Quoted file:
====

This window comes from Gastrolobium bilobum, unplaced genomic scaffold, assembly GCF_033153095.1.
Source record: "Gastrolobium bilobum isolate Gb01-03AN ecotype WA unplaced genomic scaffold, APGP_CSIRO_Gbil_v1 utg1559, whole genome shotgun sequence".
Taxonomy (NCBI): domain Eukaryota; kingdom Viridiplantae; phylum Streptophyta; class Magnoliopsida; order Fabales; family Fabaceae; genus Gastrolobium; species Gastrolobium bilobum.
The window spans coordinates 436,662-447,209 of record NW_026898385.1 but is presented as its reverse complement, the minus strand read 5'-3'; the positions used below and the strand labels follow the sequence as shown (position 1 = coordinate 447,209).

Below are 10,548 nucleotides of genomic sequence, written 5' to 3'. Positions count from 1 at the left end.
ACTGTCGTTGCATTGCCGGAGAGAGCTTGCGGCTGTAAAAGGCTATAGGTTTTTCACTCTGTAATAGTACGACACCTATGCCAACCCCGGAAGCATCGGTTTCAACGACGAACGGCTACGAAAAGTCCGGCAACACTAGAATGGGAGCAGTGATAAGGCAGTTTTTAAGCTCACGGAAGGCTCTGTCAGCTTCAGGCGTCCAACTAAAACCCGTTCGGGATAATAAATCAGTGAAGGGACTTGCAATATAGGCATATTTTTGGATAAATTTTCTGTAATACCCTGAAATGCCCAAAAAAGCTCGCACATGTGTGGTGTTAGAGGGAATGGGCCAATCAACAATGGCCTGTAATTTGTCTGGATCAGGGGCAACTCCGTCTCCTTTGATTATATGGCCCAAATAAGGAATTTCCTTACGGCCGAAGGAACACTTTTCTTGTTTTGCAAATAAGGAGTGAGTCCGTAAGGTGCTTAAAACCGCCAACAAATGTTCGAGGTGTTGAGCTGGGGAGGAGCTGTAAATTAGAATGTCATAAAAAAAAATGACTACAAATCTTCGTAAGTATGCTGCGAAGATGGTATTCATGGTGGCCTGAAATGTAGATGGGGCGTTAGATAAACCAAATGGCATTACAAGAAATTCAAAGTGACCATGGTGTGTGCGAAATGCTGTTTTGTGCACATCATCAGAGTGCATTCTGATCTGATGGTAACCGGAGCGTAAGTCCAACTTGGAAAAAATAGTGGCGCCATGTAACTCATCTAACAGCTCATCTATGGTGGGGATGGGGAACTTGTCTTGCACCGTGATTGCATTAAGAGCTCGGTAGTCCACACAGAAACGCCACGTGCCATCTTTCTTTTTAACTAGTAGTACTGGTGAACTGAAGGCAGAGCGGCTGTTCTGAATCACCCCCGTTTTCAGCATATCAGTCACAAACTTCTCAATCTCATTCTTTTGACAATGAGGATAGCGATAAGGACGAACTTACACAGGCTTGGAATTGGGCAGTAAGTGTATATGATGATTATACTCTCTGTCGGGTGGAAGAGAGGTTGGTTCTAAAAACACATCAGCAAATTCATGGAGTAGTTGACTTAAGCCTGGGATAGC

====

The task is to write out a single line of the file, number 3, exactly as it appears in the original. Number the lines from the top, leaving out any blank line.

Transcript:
Taxonomy (NCBI): domain Eukaryota; kingdom Viridiplantae; phylum Streptophyta; class Magnoliopsida; order Fabales; family Fabaceae; genus Gastrolobium; species Gastrolobium bilobum.